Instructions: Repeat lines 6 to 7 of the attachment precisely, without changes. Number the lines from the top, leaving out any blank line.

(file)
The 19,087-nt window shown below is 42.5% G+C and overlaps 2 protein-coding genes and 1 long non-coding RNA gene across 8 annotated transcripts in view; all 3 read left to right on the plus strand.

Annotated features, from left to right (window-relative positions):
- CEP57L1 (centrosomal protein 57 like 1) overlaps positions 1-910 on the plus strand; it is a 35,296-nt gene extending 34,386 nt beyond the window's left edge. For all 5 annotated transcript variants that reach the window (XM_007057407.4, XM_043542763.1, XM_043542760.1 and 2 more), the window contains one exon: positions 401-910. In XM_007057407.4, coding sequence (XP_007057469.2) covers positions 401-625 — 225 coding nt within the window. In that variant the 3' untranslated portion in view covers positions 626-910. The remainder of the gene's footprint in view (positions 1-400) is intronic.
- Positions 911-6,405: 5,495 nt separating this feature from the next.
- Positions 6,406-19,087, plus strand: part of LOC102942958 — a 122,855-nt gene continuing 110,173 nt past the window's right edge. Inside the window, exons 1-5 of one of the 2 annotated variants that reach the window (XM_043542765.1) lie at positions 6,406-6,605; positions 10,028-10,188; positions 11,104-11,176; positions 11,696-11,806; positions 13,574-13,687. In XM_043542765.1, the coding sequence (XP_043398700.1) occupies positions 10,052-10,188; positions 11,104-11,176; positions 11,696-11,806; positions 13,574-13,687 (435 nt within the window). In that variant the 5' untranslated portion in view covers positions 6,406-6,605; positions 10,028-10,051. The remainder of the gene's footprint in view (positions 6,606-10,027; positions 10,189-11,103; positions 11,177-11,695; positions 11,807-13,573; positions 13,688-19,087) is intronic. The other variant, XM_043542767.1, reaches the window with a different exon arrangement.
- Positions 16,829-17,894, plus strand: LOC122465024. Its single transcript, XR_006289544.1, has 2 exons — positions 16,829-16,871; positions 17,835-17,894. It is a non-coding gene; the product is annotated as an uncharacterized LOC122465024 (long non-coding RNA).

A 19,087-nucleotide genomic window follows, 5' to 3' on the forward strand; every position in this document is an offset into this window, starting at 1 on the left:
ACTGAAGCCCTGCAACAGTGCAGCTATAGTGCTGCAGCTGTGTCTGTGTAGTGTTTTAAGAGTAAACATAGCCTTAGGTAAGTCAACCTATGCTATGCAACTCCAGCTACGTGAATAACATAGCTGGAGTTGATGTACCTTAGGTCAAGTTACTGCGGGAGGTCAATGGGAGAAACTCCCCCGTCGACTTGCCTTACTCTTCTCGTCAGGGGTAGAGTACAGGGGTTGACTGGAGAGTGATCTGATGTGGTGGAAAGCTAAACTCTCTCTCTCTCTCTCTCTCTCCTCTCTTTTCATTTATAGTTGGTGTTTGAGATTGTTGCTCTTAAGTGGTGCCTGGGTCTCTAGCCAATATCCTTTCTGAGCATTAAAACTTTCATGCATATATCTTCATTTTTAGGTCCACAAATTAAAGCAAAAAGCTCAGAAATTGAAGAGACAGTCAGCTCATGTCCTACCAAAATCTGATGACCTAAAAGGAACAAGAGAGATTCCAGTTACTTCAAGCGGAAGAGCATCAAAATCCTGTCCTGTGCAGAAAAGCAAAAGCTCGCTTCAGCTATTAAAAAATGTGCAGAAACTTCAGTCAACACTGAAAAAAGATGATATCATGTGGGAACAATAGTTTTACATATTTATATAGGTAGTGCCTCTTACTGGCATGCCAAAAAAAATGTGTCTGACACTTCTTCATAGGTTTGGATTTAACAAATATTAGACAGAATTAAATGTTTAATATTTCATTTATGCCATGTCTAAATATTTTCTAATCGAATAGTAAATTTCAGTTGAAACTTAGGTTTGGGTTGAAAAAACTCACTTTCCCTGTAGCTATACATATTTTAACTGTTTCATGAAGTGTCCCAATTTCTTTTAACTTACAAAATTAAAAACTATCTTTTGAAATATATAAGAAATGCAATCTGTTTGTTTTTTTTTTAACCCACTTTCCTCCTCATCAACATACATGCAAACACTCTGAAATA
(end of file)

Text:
- Positions 16,829-17,894, plus strand: LOC122465024. Its single transcript, XR_006289544.1, has 2 exons — positions 16,829-16,871; positions 17,835-17,894. It is a non-coding gene; the product is annotated as an uncharacterized LOC122465024 (long non-coding RNA).

A 19,087-nucleotide genomic window follows, 5' to 3' on the forward strand; every position in this document is an offset into this window, starting at 1 on the left: